What Happens If I Overstay My Visa in France?
In our articles, we regularly talk about the importance of making sure that temporary migrants to the UK never allow themselves to be considered over stayers. It is essential that anyone who has a French visa or leave which is due to expire takes appropriate action, either by applying for a renewal/extension of their existing visa, a different visa type, indefinite leave to remain (permanent residency), or making arrangements to leave the country. In the context of COVID-19, there are some legitimate reasons for overstaying, as we have explored in recent articles. For example, if you have been unable to travel home due to illness or travel restrictions, it may be possible to request protection from enforcement by the Home Office for a limited amount of period, allowing you time to make the necessary plans. But what are the rules in other countries when it comes to overstaying? In this article, we will explain what happens if you overstay in France or another country in the Schengen region.
Overstaying rules apply even if you are visa-exempt
If you are planning to stay in one of the following countries for up to 90 days in any 180-day period:
Germany, Austria, Belgium, the Czech Republic, Denmark, Estonia, Finland, France, Greece, Hungary, Iceland, Italy, Latvia, Liechtenstein, Lithuania, Luxembourg, Malta, the Netherlands, Norway, Poland, Portugal, Slovakia, Slovenia, Spain, Sweden and Switzerland
Unfortunately, it is not uncommon for travellers to France or other Schengen countries to inadvertently overstay, simply by miscalculating the number of days spent in any 180-day period. The overstaying rules still apply, however, whether you are exempt from needing a visa or not.
Electronic immigration systems have now made it easier than ever for authorities to track who is in their country legally or illegally. Databases store details of when people arrive at the border in France and the details of their visa, hence at any one time, they know who is overstaying.
What happens if I overstay my visa in France
The answer to this question very much depends on why you have become an over stayer in France. If you have stayed past your expiry date for a reason outside your control, such as COVID-19, it may be possible to apply for a visa extension. Article 33, paragraph 1 of the EU Community Code on Visas states, “The period of validity and/or the duration of stay of an issued visa shall be extended where the competent authority of a Member State considers that a visa holder has provided proof of force majeure or humanitarian reasons preventing him from leaving the territory of the Member States before the expiry of the period of validity of or the duration of stay authorised by the visa. Such an extension shall be granted free of charge”. Paragraph 2 also states, “The period of validity and/or the duration of stay of an issued visa may be extended if the visa holder provides proof of serious personal reasons justifying the extension of the period of validity or the duration of stay. A fee of EUR 30 shall be charged for such an extension”.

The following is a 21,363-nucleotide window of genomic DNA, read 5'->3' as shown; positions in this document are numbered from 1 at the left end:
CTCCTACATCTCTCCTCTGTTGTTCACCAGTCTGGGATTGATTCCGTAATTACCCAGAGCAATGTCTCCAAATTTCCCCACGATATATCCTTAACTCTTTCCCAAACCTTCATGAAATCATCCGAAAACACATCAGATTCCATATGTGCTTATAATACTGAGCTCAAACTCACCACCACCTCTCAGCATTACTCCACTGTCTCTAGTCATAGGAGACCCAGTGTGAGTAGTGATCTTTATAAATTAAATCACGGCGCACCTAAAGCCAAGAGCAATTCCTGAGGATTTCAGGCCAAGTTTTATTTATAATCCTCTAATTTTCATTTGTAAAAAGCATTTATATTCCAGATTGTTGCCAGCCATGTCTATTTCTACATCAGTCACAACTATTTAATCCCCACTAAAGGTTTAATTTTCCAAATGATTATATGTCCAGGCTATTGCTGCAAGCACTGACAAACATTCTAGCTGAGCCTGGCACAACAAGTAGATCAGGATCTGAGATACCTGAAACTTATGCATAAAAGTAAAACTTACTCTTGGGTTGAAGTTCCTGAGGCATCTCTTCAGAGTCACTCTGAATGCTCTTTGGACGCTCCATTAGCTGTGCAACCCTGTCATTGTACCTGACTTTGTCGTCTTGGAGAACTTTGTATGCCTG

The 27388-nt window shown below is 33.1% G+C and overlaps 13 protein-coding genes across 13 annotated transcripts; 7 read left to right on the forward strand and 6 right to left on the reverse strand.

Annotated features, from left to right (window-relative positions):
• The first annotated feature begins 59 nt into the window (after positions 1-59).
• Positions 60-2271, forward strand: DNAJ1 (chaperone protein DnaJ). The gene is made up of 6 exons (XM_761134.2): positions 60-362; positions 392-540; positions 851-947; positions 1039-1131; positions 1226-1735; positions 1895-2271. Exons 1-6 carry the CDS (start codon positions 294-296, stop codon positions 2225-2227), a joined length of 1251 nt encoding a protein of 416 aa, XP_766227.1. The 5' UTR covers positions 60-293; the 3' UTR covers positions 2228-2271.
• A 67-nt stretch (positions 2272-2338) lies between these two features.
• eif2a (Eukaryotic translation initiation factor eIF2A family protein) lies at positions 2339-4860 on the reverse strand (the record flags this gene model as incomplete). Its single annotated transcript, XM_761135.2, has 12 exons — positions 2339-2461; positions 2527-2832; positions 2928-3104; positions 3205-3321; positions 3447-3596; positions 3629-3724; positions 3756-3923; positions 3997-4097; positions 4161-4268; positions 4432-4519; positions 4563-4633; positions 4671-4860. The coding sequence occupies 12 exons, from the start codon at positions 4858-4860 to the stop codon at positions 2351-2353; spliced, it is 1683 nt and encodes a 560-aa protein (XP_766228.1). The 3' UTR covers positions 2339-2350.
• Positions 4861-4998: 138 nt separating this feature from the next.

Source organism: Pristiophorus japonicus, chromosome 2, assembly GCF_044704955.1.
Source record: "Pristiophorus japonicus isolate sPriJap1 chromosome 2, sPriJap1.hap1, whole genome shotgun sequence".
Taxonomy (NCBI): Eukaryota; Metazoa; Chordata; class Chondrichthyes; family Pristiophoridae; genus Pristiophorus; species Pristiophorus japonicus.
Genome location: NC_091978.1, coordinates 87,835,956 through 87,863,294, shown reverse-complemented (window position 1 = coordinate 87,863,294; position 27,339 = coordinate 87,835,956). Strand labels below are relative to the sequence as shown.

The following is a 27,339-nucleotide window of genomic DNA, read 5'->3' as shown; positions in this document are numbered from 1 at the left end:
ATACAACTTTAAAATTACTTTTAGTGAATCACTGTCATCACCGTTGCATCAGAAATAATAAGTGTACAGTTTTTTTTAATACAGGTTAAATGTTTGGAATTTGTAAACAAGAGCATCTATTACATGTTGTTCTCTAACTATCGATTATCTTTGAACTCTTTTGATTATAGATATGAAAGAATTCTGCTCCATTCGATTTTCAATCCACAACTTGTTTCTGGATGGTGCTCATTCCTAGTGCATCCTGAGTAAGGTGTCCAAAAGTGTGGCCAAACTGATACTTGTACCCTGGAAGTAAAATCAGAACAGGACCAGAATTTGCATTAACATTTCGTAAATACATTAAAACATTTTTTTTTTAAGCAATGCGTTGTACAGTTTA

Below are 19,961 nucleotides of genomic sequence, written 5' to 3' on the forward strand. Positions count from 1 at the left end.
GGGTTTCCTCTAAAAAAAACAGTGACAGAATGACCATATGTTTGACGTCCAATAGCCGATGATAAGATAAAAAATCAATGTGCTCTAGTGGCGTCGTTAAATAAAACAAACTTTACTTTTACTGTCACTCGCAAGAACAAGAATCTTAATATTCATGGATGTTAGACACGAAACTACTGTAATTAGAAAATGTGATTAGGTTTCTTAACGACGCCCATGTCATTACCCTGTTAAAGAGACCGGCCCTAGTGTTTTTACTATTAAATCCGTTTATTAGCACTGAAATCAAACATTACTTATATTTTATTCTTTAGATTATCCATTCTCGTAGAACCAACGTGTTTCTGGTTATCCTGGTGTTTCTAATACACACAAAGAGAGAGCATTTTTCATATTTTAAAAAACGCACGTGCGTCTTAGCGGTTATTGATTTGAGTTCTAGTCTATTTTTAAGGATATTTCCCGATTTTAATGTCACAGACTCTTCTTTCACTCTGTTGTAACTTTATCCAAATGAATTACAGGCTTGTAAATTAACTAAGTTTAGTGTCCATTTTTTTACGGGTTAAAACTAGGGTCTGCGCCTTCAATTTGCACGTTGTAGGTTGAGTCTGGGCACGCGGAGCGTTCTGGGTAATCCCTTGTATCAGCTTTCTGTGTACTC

Readers may be familiar with the concept of ‘force majeure’ in law, which allows parties to avoid liability or obligation if something happens outside their control. The COVID-19 pandemic is a perfect example of this. As such, if you have been affected by COVID-19, either due to illness or you have been unable to travel home due to travel restrictions, you will have a strong case for requesting a visa extension on the basis of the force majeure clause in the Community Code on Visas. This would also be the case if your travel plans were affected due to flight cancellations or bad weather. The good news is that the force majeure clause can be used no matter which Schengen country you are located in.
If you are in France past the expiry date of your visa or the time you are permitted to stay without a valid excuse, you may face a penalty. Penalties include fines, removal, and future entry bans, and in most cases, overstaying will lead to problems when re-entering the Schengen region in the future (including longer checks and possible refusal of entry). The penalty will depend on the circumstances and the length of overstay. As such, if you have overstayed by a matter of a few days, it is more likely that a fine will be levied. Long periods of overstaying may result in deportation.
What should I do if I have overstayed my visa in France?
If you are in the position of overstaying in France, we recommend speaking to an immigration lawyer who will listen to your circumstances and outline your best available options. It is advisable to take action as soon as possible as it is more likely that a penalty can be avoided or at least minimised the shorter the time since the visa or permission expired. Some in this situation may be tempted to avoid contacting the authorities while they remain in France, however, any period of overstay will still be stored electronically due to not exiting the border on time. It is also highly possible that the local police or other authorities may find anyone who is overstaying when carrying out routine identity checks.
It cannot be overstated how important it is to take action if you have overstayed your immigration permission in France or any other country in the Schengen region. Whether you have a valid reason which falls under force majeure or not, by seeking advice and taking affirmative action, you will put yourself in the strongest possible legal situation. Electronic systems now mean it is impossible to hide or ignore the authorities in the hope of going undetected. Honesty is always the best policy.